[Լրացված] Ապրիլի լույս 27-ի գիշերվա մարտերի ժամանակ զոհվել է ՊԲ զինծառայող
                  Ապրիլ 27, 2016

                  Ապրիլի 26-ի օրվա ընթացքում Արցախի շփման գծի ողջ երկայնքով հակառակորդի կողմից ձեռնարկված ինտենսիվ հրետակոծությունները շարունակվել են նաև գիշերը:

                  Հակառակորդի ձեռնարկած ագրեսիվ գործողությունների հետևանքով զոհվել է ՊԲ զինծառայող, 1996թ. ծնված Հայկ Սամվելի Մինասյանը: Այս մասին տեղեկացնում է ՊԲ կայքը։

                  Ադրբեջանական զինուժն իր տրամադրության տակ եղած գրեթե բոլոր հրետանային զինատեսակներով, այդ թվում` ականանետերով, թնդանոթներով ու ԲՄ- 21 («Գրադ») կայաններով հայկական դիրքերի և խաղաղ բնակավայրերի վրա արձակել է ավելի քան 550 արկ:

                  Առավել ինտենսիվ հրետակոծություններ են արձանագրվել շփման գծի հյուսիսարևելյան ուղղությամբ: Հրետակոծության են ենթարկվել Մարտակերտ, Ներքին Հոռաթաղ և այլ խաղաղ բնակավայրեր:

                  Հակառակորդի նախահարձակ գործողությունները չեզոքացնելու նպատակով ՊԲ առաջապահ ստորաբաժանումները դիմել են պատժիչ գործողությունների և թիրախային հարվածներ հասցնելով՝ թշնամուն պատճառել կենդանի ուժի և տեխնիկայի զգալի կորուստներ:

                  Այս պահի դրությամբ հակամարտ զորքերի շփման գծի ողջ երկայնքով իրավիճակը համեմատաբար հանգիստ է:

                  Լրացում․ ՀՀ ՊՆ կայքն իր հերթին հայտնում է, որ ապրիլի 26-ի լույս 27-ի գիշերը հայ-ադրբեջանական պետական սահմանագոտու հյուսիսարևելյան հատվածում գրանցվել է հրադադարի խախտման 18 միջադեպ: Ադրբեջանական կողմը տարբեր տրամաչափի հրաձգային և դիպուկահար զինատեսակներով հիմնականում անկանոն կրակահերթեր է արձակել հայկական դիրքերի ուղղությամբ:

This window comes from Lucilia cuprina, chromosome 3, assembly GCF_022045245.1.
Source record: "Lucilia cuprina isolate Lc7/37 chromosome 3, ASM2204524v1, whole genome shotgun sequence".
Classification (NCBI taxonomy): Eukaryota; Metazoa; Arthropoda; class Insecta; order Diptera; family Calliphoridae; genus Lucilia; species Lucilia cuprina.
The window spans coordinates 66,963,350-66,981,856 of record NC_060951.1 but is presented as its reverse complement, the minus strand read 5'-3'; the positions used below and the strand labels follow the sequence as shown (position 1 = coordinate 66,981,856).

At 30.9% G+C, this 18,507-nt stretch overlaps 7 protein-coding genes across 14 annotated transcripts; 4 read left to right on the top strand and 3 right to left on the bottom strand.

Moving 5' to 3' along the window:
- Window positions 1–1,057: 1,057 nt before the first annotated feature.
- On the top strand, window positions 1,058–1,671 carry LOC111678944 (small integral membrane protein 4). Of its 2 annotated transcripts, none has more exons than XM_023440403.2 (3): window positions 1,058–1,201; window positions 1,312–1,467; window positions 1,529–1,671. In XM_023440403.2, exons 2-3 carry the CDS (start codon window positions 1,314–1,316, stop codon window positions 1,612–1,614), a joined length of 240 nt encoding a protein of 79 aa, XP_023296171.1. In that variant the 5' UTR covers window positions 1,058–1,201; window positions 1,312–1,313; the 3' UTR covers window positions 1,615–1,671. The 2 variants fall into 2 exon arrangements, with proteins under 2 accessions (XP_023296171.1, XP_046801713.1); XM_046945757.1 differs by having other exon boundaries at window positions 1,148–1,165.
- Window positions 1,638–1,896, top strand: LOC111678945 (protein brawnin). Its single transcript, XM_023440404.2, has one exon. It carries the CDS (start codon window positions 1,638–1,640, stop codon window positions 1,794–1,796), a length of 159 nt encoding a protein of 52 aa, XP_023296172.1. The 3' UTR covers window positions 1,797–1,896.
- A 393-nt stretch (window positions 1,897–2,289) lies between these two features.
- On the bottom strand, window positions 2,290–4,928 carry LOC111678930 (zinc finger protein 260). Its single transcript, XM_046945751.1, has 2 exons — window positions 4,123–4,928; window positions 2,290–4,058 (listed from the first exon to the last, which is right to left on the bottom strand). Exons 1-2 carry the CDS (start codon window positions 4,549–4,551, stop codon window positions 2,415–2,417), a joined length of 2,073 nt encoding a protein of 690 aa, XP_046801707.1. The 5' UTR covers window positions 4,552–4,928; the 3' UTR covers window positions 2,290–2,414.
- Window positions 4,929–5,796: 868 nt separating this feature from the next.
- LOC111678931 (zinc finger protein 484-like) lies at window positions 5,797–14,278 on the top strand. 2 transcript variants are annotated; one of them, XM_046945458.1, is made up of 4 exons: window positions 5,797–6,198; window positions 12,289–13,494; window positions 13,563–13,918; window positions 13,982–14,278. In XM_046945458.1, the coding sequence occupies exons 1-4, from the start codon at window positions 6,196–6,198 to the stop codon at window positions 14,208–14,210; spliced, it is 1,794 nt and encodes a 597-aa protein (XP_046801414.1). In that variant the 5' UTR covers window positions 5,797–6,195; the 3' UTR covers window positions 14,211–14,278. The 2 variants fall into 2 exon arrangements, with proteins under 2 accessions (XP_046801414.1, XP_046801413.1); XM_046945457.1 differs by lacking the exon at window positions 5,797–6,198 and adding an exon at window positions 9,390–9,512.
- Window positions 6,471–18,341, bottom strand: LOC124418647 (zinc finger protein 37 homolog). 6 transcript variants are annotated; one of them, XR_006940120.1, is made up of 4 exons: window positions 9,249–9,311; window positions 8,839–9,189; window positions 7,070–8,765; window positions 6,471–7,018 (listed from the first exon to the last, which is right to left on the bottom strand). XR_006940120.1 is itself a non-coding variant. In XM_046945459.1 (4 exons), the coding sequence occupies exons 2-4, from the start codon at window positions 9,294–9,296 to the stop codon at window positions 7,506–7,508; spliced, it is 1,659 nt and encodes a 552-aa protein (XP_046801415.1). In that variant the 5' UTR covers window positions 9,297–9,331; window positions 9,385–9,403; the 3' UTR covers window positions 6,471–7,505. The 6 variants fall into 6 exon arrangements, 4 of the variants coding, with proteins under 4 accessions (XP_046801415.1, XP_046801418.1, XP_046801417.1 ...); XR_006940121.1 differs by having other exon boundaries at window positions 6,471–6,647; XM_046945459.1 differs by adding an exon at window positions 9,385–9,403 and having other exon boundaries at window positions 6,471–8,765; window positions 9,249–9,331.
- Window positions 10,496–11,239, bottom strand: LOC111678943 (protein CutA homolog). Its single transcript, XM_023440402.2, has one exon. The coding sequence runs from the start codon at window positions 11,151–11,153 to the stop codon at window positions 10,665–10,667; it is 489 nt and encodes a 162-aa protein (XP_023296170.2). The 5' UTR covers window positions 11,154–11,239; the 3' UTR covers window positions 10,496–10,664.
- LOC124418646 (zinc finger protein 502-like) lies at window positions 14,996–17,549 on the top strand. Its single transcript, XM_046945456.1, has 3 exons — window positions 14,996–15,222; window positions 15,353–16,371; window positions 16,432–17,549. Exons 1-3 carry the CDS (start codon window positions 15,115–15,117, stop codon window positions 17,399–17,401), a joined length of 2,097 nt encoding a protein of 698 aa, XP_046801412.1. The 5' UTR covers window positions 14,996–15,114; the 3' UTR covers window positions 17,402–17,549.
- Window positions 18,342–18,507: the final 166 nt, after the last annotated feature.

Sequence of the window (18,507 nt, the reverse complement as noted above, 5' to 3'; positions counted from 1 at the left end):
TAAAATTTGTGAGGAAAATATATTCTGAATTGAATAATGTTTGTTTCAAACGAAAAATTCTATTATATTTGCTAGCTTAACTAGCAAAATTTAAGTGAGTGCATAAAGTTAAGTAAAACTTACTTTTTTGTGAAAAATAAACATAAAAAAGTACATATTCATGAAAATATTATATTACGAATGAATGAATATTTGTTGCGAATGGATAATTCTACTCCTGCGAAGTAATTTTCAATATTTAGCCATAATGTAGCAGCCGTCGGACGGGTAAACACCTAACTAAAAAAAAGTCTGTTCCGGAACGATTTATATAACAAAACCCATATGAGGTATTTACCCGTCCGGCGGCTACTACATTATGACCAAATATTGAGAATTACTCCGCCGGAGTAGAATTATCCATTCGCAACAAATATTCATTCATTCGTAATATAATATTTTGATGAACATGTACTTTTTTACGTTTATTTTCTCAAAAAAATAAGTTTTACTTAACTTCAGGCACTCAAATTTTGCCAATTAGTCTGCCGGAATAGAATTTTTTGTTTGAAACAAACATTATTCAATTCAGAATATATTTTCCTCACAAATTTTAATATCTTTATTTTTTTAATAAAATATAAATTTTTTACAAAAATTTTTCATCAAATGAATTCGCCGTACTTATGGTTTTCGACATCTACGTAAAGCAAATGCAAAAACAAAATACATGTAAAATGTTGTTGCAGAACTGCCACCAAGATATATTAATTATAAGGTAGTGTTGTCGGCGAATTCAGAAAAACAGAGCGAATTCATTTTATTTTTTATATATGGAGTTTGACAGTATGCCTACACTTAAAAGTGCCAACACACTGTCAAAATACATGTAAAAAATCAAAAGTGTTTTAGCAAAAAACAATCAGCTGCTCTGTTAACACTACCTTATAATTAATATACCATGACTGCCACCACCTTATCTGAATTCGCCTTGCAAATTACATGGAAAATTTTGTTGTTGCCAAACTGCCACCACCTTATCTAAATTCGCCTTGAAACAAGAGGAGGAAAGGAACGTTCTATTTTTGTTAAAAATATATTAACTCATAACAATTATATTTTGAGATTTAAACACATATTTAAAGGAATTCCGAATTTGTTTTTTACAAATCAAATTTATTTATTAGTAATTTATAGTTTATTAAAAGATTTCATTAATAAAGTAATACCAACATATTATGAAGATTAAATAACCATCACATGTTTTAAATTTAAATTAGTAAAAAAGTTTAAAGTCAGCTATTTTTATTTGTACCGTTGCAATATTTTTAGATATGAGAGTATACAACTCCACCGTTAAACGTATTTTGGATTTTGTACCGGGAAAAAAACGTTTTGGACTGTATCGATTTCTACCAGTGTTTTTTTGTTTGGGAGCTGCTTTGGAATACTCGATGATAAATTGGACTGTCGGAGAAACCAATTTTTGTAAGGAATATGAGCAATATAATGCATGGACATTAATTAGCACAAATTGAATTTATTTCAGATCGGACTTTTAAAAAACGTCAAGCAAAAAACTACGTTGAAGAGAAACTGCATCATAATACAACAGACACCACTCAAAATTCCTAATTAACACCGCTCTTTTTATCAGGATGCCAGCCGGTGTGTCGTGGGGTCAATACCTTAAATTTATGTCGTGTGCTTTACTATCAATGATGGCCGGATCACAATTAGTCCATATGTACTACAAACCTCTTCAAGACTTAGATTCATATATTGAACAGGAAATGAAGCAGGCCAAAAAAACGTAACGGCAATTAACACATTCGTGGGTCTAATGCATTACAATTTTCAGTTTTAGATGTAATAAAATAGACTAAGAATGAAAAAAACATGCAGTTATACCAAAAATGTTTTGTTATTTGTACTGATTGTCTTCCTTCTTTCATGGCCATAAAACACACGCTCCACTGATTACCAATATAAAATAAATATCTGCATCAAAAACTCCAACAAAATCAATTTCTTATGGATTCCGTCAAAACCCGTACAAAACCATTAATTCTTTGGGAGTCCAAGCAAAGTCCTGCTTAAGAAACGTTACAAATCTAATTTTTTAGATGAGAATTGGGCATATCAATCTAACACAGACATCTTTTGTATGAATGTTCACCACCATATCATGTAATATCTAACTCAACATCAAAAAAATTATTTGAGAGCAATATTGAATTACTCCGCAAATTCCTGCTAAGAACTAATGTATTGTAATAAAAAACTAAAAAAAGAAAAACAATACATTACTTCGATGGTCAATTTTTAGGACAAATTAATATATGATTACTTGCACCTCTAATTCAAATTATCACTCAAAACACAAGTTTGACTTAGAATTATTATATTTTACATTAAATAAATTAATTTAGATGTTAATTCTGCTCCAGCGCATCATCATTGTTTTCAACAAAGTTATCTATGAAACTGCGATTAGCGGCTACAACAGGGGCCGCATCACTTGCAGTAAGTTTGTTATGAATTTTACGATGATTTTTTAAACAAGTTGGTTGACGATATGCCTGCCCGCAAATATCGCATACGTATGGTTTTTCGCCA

ՀՀ ԶՈւ առաջապահ ստորաբաժանումները, ցուցաբերելով զսպվածություն, պատասխան գործողությունների են դիմել միայն խիստ անհրաժեշտության դեպքում և վստահորեն վերահսկում են սահմանային իրավիճակը:

                  Լրացում․ Պաշտպանության բանակը մեկ այլ հաղորդագրությամբ տեղեկացնում է, որ Ադրբեջանն առաջնային գծին մերձակա բնակավայրերում իր հրետանու և զրահատանկային ուժերի համար կրակային հենակետեր է ծավալում, որտեղից հիմնականում գիշերային ժամերին հրետակոծում է հայկական դիրքերն ու խաղաղ բնակավայրերը:

                  Թաքնվելով խաղաղ բնակիչների թիկունքում և արդյունքում նույն այդ քաղաքացիներին դարձնելով կենդանի վահան՝ ադրբեջանական հրամանատարությունն արդեն օրեր շարունակ կատարում է իր սև գործը: